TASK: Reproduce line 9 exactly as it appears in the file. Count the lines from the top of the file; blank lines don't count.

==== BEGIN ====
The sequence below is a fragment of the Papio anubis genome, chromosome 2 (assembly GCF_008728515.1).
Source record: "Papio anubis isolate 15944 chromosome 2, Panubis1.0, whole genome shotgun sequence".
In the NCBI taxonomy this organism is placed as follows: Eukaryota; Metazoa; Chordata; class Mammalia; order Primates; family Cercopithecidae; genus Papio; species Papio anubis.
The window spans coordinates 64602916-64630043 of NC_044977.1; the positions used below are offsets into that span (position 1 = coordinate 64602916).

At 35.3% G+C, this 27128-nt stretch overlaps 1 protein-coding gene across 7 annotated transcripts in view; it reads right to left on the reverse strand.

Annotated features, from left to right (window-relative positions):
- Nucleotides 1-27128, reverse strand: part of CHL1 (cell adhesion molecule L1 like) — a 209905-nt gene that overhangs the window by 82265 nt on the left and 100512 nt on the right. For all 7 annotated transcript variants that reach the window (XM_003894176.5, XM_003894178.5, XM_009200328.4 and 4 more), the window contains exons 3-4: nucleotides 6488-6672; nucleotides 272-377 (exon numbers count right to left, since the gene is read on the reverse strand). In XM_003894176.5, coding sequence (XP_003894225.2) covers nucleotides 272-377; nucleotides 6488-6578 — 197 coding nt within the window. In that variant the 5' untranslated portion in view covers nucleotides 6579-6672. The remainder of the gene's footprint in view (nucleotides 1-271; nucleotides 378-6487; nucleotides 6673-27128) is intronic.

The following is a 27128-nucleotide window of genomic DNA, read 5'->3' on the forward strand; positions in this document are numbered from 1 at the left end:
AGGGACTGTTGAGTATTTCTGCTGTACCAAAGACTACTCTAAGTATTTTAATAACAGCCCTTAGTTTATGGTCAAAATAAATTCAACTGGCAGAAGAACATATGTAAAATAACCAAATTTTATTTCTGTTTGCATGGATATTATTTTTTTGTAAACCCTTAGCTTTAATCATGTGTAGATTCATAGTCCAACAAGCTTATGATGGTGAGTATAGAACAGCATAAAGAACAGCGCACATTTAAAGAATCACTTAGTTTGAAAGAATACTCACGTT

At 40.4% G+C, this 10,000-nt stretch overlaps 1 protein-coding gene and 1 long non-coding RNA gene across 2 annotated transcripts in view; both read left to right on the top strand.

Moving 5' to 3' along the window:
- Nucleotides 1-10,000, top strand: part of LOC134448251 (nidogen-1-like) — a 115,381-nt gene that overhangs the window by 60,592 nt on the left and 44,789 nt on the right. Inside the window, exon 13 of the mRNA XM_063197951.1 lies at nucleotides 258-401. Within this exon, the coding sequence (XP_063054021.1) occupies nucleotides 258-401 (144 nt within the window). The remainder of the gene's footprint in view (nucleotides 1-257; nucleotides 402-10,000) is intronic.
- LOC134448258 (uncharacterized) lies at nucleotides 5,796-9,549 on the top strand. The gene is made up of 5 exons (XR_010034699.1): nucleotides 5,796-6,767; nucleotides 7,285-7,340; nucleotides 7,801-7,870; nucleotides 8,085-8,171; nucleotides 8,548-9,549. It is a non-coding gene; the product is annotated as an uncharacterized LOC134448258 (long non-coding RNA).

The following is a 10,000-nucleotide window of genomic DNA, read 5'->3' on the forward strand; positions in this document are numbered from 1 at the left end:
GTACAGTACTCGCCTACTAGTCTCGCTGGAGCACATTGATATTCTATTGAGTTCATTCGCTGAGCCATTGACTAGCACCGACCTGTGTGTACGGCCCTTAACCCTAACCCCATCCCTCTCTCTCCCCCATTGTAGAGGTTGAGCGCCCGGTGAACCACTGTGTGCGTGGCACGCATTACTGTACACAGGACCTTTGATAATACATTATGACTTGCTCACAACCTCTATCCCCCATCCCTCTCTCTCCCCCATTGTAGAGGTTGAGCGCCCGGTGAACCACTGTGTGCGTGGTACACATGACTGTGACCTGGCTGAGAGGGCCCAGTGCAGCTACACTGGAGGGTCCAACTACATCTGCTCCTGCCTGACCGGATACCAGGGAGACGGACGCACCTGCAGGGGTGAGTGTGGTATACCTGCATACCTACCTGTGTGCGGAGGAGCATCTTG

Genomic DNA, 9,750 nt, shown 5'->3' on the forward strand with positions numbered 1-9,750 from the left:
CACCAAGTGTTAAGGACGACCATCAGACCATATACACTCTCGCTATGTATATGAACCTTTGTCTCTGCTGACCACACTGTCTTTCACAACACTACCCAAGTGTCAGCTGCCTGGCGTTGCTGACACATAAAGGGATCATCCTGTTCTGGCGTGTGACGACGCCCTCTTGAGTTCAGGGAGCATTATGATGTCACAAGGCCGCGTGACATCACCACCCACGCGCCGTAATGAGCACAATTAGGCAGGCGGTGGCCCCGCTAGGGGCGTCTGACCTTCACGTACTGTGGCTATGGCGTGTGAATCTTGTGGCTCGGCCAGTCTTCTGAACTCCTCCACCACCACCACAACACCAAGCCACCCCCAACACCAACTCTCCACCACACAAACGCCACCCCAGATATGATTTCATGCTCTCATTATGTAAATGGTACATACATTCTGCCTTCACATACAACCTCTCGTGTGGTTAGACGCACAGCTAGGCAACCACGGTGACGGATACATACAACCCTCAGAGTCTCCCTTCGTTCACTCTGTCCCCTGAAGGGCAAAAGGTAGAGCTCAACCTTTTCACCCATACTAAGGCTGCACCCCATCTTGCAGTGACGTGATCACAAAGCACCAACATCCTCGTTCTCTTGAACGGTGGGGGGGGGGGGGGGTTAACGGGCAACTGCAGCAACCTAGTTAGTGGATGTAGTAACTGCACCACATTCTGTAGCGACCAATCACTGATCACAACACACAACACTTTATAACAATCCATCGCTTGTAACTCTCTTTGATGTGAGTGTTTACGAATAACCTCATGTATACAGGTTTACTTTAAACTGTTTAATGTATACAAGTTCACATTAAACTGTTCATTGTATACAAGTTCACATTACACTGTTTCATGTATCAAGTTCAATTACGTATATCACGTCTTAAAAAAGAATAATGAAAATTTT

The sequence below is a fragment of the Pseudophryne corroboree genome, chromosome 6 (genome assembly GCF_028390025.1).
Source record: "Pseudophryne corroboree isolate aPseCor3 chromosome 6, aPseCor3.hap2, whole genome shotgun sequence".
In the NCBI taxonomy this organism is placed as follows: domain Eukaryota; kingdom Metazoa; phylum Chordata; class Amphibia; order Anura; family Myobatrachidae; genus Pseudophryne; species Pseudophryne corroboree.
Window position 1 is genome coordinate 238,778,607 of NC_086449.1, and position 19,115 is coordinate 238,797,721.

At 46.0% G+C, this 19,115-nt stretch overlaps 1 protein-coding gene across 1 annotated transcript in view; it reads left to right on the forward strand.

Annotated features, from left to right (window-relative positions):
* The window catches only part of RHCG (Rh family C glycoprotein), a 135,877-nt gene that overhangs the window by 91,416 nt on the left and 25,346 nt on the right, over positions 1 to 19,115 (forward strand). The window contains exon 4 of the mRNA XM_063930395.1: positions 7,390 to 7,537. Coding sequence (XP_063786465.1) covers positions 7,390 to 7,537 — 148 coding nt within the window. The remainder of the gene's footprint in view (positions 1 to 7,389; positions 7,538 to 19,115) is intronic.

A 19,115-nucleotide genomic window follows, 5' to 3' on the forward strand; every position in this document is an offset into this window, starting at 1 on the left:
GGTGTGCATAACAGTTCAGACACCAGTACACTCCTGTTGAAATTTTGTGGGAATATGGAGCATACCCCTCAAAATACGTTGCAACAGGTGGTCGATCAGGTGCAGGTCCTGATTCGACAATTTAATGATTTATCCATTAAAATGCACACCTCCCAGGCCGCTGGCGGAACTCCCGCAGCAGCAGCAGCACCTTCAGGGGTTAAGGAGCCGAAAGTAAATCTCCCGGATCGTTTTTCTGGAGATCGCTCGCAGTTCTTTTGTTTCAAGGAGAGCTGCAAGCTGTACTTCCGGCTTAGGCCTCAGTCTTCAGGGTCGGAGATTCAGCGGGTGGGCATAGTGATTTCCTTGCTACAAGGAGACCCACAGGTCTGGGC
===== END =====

AGGGACTGTTGAGTATTTCTGCTGTACCAAAGACTACTCTAAGTATTTTAATAACAGCCCTTAGTTTATGGTCAAAATAAATTCAACTGGCAGAAGAACATATGTAAAATAACCAAATTTTATTTCTGTTTGCATGGATATTATTTTTTTGTAAACCCTTAGCTTTAATCATGTGTAGATTCATAGTCCAACAAGCTTATGATGGTGAGTATAGAACAGCATAAAGAACAGCGCACATTTAAAGAATCACTTAGTTTGAAAGAATACTCACGTT